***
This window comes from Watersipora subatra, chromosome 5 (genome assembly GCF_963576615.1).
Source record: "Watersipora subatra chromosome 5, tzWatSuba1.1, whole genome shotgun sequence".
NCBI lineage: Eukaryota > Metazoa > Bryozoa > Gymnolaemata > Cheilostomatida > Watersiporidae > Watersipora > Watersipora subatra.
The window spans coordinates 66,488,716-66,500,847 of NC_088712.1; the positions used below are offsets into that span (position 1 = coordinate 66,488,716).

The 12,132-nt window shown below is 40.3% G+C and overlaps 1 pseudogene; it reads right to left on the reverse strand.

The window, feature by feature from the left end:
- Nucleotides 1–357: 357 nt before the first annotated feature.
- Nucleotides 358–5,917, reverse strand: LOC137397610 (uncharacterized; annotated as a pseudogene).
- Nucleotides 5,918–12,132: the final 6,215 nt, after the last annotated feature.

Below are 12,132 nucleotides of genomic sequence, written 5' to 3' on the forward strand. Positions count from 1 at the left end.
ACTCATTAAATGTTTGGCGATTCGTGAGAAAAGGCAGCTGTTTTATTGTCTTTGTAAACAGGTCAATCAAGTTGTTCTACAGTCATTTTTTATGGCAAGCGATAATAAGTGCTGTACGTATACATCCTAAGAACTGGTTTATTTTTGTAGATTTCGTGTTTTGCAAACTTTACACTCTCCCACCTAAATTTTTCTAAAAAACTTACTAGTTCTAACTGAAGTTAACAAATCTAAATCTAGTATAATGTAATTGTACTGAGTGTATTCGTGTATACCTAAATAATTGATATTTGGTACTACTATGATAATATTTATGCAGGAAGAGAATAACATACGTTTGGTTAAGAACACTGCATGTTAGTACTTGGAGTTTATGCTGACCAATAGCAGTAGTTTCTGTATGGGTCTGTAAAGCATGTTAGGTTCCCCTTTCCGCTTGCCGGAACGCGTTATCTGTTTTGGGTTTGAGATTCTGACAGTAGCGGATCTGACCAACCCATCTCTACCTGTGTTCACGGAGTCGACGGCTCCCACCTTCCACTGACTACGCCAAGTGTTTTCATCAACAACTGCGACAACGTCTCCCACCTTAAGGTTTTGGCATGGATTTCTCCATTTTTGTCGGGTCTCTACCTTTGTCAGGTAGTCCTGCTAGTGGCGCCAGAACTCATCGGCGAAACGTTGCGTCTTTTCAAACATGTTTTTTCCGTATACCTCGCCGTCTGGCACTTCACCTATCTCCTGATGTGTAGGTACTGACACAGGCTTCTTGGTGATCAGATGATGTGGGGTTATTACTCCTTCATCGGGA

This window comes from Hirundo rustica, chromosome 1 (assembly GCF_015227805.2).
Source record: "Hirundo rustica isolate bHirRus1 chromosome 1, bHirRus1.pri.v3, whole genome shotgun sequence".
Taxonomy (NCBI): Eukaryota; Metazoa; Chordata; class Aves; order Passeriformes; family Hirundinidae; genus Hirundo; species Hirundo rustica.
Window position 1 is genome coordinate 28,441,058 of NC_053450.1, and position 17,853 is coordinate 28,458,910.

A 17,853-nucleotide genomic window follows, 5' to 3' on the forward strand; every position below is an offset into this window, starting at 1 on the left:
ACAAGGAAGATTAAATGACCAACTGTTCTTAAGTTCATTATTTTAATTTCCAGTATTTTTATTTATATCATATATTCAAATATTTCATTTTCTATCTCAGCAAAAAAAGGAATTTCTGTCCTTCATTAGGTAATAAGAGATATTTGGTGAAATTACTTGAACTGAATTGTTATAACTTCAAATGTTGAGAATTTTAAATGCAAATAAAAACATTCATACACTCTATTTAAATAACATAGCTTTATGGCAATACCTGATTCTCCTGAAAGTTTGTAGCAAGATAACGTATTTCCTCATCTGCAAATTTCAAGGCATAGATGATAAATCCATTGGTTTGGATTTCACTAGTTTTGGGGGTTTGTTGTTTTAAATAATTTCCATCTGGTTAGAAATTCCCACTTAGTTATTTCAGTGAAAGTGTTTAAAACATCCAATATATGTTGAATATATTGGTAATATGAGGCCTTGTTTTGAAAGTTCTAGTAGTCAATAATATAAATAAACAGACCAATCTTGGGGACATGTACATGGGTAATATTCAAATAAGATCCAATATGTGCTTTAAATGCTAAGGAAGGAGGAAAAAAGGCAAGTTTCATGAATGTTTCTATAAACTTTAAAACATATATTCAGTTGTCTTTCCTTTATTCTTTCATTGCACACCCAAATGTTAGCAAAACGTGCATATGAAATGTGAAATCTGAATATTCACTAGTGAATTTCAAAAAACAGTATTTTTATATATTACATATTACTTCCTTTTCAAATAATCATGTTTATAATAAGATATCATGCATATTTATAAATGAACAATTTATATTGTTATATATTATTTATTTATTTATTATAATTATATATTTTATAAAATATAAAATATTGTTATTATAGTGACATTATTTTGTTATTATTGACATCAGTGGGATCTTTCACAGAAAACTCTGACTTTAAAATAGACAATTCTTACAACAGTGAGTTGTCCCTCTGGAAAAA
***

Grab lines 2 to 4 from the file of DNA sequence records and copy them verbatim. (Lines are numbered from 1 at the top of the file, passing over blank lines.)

Source record: "Watersipora subatra chromosome 5, tzWatSuba1.1, whole genome shotgun sequence".
NCBI lineage: Eukaryota > Metazoa > Bryozoa > Gymnolaemata > Cheilostomatida > Watersiporidae > Watersipora > Watersipora subatra.
The window spans coordinates 66,488,716-66,500,847 of NC_088712.1; the positions used below are offsets into that span (position 1 = coordinate 66,488,716).